I seem to recall that when I visited Coningsby as a university cadet in late '74 that there was a visual model. However by the time I first flew the beast in 1980, on the OCU at Coningsby and then later in the year at Wattisham (I joined 23 at much the same time as your visit) the visual model had gone.

I suspect there was no real justification for it once the aircraft went full time into the AD role.

Last edited by wiggy; 31st Oct 2012 at 19:06.
wiggy is offline  
Old 31st Oct 2012, 19:12
  #8 (permalink)  
 
Join Date: Feb 2001
Location: Under the clouds now
Age: 83
Posts: 2,276
The Argosy simultor at Benson had this system. I seem to remember having a midair collision with a christmas cracker elephant on a piece of wire.
brakedwell is offline  
Old 31st Oct 2012, 19:29
  #9 (permalink)  
 
Join Date: Jul 2007
Location: Scotland
Posts: 247
I definitely remember visiting the sim at Coningsby as a kid in the early seventies. Snoopy & Red Baron were the cockpits and the landscape was the model of the area around Coningsby, with the camera above it.

I didn't really register what it was until I clocked Tattershall Castle, the big church in the middle of the village and the gravel pits in Tattershall where the station PTIs taught us canoeing during the school hols.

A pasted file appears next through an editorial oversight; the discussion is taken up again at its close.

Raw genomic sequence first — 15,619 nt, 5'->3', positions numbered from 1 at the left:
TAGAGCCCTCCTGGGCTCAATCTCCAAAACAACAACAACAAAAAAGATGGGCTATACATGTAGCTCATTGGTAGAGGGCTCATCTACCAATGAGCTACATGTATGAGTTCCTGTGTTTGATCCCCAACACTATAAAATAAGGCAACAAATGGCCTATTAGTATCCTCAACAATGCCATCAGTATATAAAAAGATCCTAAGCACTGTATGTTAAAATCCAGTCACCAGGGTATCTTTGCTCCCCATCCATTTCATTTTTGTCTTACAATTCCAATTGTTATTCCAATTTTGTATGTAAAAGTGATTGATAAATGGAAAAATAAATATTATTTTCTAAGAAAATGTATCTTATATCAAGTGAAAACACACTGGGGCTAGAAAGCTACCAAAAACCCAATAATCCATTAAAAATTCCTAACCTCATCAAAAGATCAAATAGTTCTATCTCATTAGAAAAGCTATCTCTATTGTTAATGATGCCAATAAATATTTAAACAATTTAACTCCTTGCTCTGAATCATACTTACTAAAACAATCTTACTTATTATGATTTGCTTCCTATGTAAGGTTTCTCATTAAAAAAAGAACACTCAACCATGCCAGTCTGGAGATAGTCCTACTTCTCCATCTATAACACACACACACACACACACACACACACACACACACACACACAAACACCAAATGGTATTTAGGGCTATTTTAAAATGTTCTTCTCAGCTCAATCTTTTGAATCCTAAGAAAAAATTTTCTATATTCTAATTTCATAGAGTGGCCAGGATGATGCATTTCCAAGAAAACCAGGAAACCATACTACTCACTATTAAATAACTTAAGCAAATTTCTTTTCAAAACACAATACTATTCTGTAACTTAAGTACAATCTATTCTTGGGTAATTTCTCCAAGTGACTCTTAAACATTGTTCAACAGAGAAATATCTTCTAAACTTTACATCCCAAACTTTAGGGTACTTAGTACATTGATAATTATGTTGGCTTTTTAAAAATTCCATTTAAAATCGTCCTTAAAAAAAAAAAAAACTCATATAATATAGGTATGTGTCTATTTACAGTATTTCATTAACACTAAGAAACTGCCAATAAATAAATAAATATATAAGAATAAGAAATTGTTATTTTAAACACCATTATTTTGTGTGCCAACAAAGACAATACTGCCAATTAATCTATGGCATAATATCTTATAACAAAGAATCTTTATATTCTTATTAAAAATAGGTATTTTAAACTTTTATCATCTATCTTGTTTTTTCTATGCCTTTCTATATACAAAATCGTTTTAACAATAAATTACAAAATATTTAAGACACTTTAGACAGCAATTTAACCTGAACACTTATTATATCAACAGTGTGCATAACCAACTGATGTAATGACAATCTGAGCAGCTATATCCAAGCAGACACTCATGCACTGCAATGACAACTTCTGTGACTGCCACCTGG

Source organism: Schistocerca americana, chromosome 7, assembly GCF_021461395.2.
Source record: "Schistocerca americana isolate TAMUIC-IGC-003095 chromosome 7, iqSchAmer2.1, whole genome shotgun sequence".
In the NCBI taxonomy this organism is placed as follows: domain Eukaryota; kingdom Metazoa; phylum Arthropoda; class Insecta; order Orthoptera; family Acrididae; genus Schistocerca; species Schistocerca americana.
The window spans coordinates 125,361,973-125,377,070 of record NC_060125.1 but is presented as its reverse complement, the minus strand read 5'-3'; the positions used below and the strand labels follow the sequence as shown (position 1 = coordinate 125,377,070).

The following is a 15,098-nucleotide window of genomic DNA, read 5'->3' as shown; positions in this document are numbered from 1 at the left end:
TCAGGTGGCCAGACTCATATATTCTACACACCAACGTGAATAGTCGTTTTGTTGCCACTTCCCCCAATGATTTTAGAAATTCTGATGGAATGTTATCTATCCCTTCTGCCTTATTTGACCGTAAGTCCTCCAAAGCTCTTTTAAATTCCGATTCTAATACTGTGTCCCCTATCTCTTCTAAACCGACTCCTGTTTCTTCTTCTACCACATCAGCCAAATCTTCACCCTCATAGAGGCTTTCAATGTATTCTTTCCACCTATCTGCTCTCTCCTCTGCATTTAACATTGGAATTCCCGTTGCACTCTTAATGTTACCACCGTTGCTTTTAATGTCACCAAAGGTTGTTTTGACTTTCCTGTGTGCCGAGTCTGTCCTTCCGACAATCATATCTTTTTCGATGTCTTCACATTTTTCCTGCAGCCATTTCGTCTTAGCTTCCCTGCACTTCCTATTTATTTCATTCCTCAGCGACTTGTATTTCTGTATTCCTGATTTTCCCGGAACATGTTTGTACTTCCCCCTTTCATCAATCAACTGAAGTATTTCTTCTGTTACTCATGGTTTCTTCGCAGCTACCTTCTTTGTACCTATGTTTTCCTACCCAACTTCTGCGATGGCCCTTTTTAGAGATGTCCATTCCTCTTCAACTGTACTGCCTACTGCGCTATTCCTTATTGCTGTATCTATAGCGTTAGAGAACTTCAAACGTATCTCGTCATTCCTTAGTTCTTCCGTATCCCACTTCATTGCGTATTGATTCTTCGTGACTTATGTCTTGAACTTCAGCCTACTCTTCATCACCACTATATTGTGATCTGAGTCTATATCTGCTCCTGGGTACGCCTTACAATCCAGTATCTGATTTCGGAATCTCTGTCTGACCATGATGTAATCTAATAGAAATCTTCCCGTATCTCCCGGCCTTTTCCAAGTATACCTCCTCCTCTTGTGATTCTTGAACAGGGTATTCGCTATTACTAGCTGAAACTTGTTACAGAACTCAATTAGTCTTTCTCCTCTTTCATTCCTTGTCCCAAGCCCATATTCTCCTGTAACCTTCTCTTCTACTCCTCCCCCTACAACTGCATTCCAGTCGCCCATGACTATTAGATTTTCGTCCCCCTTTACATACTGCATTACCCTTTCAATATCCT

I guess it was state of the art technology then (the landscape model, not the canoeing), but now all seems rather quaint.

Last edited by alwayslookingup; 31st Oct 2012 at 19:31.
alwayslookingup is offline  
Old 31st Oct 2012, 19:29
  #10 (permalink)  
 
Join Date: Apr 1999
Location: The frozen north....
Age: 46
Posts: 538
I remember being a space cadet attending summer camp at Lossie in the 80s and seeing a cunningly placed giant Honey Monster surprise some poor chap during a low level sim session....

Last edited by Unusual Attitude; 31st Oct 2012 at 19:35.
Unusual Attitude is offline  
Old 31st Oct 2012, 19:51
  #11 (permalink)  
 
Join Date: May 2004
Location: Burton Latimer, Northants
Age: 74
Posts: 35
There were three C-130K flight sims at Lyneham in the late 60s with horizontal models - they took up quite an area each. As far as I can remember, one was a UK scene including the local Lyneham area, one a desert landscape and, possibly, a Far East scene - not completely sure about the last. I also remember a change of light bulb to 'cold' lighting.
Blanket Stacker is offline  
Old 31st Oct 2012, 20:09
  #12 (permalink)  
 
Join Date: May 1999